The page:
A California judge overseeing a more than $1 million wrongful death case filed by the family of a woman who suffered cardiac arrest during a fitness class slapped sanctions on one of the family’s attorneys Tuesday, saying she doubted his claims that a surgery delayed his responses to the gym defendants’ discovery requests.
A Massachusetts Appeals Court on Tuesday revived part of a suit brought by a Bay State woman who suffered two broken femurs while skydiving over Cape Cod, saying that, even though she signed a waiver, state law doesn't prevent her from suing for gross negligence.
The NCAA and class counsel for a group of athletes trying to lock down a $75 million concussion settlement filed a joint request on Monday to push back a final hearing on the deal yet again, citing the same problems with contacting eligible athletes that have dogged the case for years.
A Texas appeals court overturned a jury verdict awarding an offshore driller $2.8 million for injuries sustained when a defective cable snapped and dropped a 62-pound weight on his foot, ruling Tuesday that the case was tried under the wrong legal theory.
A recent ruling from a California court of appeals in Pebley v. Santa Clara Organics encourages plaintiffs in personal injury actions to continue the trend of seeking medical treatment that would normally be covered by their insurance from physicians who are outside their coverage plans. This will result in an unjust windfall for plaintiffs, says Asir Fiola of Selman Breitman LLP.
In deciding whether cloud computing is right for the organization or firm, an attorney must consider cloud computing’s significant impact on the electronic discovery process, say Daniel Garrie, managing partner at Law & Forensics LLC, and David Cass, chief information security officer at IBM Cloud.
In these politically divisive times, many ask whether our institutions and traditions can help us return to a greater consensus. In days long past, the legal profession could have been counted on to serve just such a function. But lawyers are now just as polarized as everyone else, says Samuel Samaro of Pashman Stein Walder Hayden PC.
After moving into a new law office, tenants often file their signed leases away, figuring that the terms are set for a few years at least. However, leases can be very flexible instruments, and should be reviewed annually even if nothing seems amiss, says Tiffany Winne of Savills Studley Inc.
Based on his experience as a BigLaw associate for six years and now as general counsel for a tech startup, Jason Idilbi of Passport Labs offers some best practices for newer associates — whether they are serving external clients or senior attorneys within their firms.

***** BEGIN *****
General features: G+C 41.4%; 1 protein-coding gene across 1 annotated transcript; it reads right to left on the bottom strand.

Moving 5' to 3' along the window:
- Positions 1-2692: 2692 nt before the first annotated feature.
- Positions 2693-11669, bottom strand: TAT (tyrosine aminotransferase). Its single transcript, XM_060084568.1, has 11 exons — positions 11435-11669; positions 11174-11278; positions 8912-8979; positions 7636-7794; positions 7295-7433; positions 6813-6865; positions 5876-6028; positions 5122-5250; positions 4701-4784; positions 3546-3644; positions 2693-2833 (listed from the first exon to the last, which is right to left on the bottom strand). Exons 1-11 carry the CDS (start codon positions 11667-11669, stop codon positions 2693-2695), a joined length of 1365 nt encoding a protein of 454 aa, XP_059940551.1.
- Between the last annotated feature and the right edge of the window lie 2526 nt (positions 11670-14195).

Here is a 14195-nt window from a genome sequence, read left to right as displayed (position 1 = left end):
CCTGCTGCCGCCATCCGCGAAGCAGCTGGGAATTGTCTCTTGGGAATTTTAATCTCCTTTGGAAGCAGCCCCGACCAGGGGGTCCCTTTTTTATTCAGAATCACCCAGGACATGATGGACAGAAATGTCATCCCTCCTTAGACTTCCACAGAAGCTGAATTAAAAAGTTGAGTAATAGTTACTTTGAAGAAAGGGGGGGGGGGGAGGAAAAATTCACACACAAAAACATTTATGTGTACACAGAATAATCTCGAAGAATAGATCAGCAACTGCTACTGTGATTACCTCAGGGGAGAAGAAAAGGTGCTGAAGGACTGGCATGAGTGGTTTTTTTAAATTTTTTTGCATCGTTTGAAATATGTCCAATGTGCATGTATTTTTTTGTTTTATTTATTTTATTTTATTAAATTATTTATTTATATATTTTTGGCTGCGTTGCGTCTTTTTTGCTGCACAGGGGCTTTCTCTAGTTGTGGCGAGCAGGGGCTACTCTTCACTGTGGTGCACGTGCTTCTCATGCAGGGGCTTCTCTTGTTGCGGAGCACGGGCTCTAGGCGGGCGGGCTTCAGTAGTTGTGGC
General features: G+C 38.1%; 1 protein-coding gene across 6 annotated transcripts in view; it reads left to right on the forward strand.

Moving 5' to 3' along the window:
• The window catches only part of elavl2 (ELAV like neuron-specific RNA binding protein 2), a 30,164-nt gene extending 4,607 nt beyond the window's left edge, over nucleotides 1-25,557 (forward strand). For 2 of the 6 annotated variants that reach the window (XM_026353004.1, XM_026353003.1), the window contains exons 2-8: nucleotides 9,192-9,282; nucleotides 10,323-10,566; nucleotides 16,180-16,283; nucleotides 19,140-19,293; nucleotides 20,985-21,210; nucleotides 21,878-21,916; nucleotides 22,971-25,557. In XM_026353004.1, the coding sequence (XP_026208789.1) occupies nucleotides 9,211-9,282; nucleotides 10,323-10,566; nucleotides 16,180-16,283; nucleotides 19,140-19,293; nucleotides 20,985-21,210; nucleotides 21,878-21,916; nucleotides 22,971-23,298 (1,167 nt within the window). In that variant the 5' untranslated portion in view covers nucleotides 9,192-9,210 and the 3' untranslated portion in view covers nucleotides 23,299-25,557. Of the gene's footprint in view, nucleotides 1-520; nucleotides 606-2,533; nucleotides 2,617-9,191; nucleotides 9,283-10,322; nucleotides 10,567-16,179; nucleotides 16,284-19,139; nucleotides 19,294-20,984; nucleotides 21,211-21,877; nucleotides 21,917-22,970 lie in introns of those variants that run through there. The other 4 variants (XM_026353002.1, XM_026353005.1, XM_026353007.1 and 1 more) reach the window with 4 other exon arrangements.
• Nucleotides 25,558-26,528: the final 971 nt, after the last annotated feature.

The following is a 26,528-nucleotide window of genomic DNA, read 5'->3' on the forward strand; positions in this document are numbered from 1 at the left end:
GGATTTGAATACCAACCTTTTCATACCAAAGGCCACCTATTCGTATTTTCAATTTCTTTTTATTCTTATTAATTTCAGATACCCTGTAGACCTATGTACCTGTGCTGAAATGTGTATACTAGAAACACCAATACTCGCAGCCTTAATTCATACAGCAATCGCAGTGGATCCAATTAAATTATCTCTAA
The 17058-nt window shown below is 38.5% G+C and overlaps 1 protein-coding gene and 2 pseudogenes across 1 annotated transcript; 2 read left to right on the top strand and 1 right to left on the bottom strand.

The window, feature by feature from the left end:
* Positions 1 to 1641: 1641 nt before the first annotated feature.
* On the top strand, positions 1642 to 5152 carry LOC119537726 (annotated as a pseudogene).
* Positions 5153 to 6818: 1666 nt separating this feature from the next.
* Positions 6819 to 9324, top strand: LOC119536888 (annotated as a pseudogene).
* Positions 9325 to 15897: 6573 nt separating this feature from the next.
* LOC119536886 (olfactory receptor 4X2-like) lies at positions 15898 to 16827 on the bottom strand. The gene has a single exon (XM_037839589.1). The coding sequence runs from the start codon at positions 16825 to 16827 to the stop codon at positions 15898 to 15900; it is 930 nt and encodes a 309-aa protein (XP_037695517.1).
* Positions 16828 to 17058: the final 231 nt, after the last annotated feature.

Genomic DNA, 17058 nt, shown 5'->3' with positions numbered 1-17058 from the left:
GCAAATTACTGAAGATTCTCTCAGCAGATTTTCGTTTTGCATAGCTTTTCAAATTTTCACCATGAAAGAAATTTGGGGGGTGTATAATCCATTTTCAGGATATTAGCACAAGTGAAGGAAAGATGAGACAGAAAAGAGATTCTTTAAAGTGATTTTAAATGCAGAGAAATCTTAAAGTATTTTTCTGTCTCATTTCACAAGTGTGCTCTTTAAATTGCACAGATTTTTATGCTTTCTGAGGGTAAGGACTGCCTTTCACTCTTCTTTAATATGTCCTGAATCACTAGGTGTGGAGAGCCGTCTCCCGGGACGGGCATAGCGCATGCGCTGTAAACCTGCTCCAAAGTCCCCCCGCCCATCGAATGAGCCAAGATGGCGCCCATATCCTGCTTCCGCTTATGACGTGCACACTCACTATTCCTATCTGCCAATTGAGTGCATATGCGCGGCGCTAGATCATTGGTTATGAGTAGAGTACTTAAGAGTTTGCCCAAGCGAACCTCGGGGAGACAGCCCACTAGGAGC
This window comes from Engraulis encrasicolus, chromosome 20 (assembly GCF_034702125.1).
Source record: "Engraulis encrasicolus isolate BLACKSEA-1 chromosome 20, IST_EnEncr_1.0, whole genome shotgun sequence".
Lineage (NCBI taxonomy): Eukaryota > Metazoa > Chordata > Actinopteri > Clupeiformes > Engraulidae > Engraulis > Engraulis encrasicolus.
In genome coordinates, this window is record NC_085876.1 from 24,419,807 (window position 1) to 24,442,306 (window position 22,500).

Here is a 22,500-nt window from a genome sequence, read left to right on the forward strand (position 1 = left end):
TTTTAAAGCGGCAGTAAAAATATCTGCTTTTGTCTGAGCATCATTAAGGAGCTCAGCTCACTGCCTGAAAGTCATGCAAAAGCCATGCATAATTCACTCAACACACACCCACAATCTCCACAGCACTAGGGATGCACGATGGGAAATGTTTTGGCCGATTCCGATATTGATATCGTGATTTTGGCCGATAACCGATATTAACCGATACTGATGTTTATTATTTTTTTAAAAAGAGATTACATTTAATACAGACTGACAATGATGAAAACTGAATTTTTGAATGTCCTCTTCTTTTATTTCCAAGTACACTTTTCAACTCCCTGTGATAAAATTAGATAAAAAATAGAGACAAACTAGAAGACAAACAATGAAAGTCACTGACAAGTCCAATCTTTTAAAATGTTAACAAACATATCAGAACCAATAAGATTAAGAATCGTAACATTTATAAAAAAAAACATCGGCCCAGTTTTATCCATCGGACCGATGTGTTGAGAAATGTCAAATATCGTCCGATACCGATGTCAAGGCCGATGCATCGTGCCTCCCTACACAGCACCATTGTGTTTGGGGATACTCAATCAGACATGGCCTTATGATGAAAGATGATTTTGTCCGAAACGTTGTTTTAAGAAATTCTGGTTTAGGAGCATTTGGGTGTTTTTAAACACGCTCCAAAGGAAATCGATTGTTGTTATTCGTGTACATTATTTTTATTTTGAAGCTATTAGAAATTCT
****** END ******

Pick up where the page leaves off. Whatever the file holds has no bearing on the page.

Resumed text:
Following outbreaks of foodborne illnesses, such as the recent E. coli case attributed to romaine lettuce, public agencies investigate to control further exposure and prevent similar incidents in the future. However, once identified, members of the overall chain of supply are all potential defendants in lawsuits likely to be brought by those affected by the outbreak, says Eldon Edson of Selman Breitman LLP.
My advice to prospective clerks will now include the suggestion that they read Adam Winkler's new book, "We the Corporations: How American Businesses Won Their Civil Rights," for the same reason I recommend taking a corporations course — appreciating the critical role of business corporations in American life and law, says Ninth Circuit Judge Marsha Berzon.
In the #MeToo era, the American Bar Association’s recently passed Resolution 302 is a reminder of harassment policy best practices to all employers, and it should be of particular interest to employers in the legal industry, say attorneys with Hunton Andrews Kurth LLP.
In its April ruling in Krzykalski v. Tindall, the New Jersey Supreme Court acknowledged that apportionment of fault is based on principles of fairness, rather than being dependent on the plaintiff’s ability to recover. Plaintiffs and defendants alike must assess whether fault may be attributable to known but unidentified entities and plan accordingly, say attorneys with K&L Gates LLP.
By incorporating an explicit requirement that discovery must be “proportional to the needs of the case,” the 2015 amendments to the Federal Rules of Civil Procedure garnered much speculation as to their impact on courts’ decision-making processes. Now that the rules have been implemented for over two years, several themes have emerged, say attorneys with Buckley Sandler LLP.